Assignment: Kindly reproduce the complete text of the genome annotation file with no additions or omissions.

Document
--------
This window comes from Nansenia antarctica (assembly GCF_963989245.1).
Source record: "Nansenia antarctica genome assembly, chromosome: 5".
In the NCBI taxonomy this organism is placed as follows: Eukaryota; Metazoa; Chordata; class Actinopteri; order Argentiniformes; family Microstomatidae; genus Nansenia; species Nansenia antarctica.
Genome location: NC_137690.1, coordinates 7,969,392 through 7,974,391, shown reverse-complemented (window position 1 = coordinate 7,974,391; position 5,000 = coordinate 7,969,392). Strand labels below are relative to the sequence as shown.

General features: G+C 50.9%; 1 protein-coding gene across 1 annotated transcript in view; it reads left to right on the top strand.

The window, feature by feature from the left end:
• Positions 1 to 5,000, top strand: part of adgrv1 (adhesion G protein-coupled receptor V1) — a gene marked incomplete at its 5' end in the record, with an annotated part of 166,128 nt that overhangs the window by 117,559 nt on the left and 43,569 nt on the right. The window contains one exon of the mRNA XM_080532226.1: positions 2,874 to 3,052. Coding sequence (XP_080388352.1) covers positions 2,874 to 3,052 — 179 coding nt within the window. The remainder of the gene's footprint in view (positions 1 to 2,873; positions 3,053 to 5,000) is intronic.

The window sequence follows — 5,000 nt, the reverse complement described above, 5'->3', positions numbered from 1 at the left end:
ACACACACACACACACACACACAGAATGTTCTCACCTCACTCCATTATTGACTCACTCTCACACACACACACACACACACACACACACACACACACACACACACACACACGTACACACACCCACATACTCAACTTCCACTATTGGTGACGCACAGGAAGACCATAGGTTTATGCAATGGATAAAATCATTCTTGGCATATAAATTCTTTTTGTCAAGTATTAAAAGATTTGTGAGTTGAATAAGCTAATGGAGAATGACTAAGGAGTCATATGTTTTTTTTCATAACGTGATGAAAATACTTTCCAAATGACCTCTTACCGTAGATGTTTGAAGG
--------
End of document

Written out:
This window comes from Nansenia antarctica (assembly GCF_963989245.1).
Source record: "Nansenia antarctica genome assembly, chromosome: 5".
In the NCBI taxonomy this organism is placed as follows: Eukaryota; Metazoa; Chordata; class Actinopteri; order Argentiniformes; family Microstomatidae; genus Nansenia; species Nansenia antarctica.
Genome location: NC_137690.1, coordinates 7,969,392 through 7,974,391, shown reverse-complemented (window position 1 = coordinate 7,974,391; position 5,000 = coordinate 7,969,392). Strand labels below are relative to the sequence as shown.

General features: G+C 50.9%; 1 protein-coding gene across 1 annotated transcript in view; it reads left to right on the top strand.

The window, feature by feature from the left end:
• Positions 1 to 5,000, top strand: part of adgrv1 (adhesion G protein-coupled receptor V1) — a gene marked incomplete at its 5' end in the record, with an annotated part of 166,128 nt that overhangs the window by 117,559 nt on the left and 43,569 nt on the right. The window contains one exon of the mRNA XM_080532226.1: positions 2,874 to 3,052. Coding sequence (XP_080388352.1) covers positions 2,874 to 3,052 — 179 coding nt within the window. The remainder of the gene's footprint in view (positions 1 to 2,873; positions 3,053 to 5,000) is intronic.

The window sequence follows — 5,000 nt, the reverse complement described above, 5'->3', positions numbered from 1 at the left end:
ACACACACACACACACACACACAGAATGTTCTCACCTCACTCCATTATTGACTCACTCTCACACACACACACACACACACACACACACACACACACACACACACACACACGTACACACACCCACATACTCAACTTCCACTATTGGTGACGCACAGGAAGACCATAGGTTTATGCAATGGATAAAATCATTCTTGGCATATAAATTCTTTTTGTCAAGTATTAAAAGATTTGTGAGTTGAATAAGCTAATGGAGAATGACTAAGGAGTCATATGTTTTTTTTCATAACGTGATGAAAATACTTTCCAAATGACCTCTTACCGTAGATGTTTGAAGG